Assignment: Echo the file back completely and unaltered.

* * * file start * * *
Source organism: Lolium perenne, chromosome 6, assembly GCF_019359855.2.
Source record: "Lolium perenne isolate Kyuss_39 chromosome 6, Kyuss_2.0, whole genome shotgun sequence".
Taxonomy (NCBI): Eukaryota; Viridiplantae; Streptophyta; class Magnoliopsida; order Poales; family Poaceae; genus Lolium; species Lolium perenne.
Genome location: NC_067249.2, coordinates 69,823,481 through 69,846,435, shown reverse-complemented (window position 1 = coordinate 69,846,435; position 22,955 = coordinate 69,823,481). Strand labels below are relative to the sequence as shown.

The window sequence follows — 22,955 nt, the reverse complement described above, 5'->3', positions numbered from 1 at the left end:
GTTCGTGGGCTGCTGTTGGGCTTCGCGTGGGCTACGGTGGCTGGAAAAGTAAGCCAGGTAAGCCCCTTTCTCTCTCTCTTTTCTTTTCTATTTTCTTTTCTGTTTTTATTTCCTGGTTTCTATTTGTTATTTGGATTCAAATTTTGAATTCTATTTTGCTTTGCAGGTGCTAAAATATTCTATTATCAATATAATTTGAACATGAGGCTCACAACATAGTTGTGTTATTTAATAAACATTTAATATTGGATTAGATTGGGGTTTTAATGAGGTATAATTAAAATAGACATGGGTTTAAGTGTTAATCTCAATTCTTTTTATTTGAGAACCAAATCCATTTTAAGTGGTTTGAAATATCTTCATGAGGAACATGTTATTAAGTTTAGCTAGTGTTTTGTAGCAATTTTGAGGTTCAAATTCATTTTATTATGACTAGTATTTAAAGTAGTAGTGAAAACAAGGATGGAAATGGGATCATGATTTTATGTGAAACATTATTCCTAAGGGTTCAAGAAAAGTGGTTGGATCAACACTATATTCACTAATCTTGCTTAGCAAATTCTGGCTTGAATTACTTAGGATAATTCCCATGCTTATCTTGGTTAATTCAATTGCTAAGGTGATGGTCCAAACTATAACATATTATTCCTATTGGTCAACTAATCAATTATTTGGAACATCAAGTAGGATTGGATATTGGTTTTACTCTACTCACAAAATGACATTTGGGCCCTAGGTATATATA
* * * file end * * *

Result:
Source organism: Lolium perenne, chromosome 6, assembly GCF_019359855.2.
Source record: "Lolium perenne isolate Kyuss_39 chromosome 6, Kyuss_2.0, whole genome shotgun sequence".
Taxonomy (NCBI): Eukaryota; Viridiplantae; Streptophyta; class Magnoliopsida; order Poales; family Poaceae; genus Lolium; species Lolium perenne.
Genome location: NC_067249.2, coordinates 69,823,481 through 69,846,435, shown reverse-complemented (window position 1 = coordinate 69,846,435; position 22,955 = coordinate 69,823,481). Strand labels below are relative to the sequence as shown.

The window sequence follows — 22,955 nt, the reverse complement described above, 5'->3', positions numbered from 1 at the left end:
GTTCGTGGGCTGCTGTTGGGCTTCGCGTGGGCTACGGTGGCTGGAAAAGTAAGCCAGGTAAGCCCCTTTCTCTCTCTCTTTTCTTTTCTATTTTCTTTTCTGTTTTTATTTCCTGGTTTCTATTTGTTATTTGGATTCAAATTTTGAATTCTATTTTGCTTTGCAGGTGCTAAAATATTCTATTATCAATATAATTTGAACATGAGGCTCACAACATAGTTGTGTTATTTAATAAACATTTAATATTGGATTAGATTGGGGTTTTAATGAGGTATAATTAAAATAGACATGGGTTTAAGTGTTAATCTCAATTCTTTTTATTTGAGAACCAAATCCATTTTAAGTGGTTTGAAATATCTTCATGAGGAACATGTTATTAAGTTTAGCTAGTGTTTTGTAGCAATTTTGAGGTTCAAATTCATTTTATTATGACTAGTATTTAAAGTAGTAGTGAAAACAAGGATGGAAATGGGATCATGATTTTATGTGAAACATTATTCCTAAGGGTTCAAGAAAAGTGGTTGGATCAACACTATATTCACTAATCTTGCTTAGCAAATTCTGGCTTGAATTACTTAGGATAATTCCCATGCTTATCTTGGTTAATTCAATTGCTAAGGTGATGGTCCAAACTATAACATATTATTCCTATTGGTCAACTAATCAATTATTTGGAACATCAAGTAGGATTGGATATTGGTTTTACTCTACTCACAAAATGACATTTGGGCCCTAGGTATATATA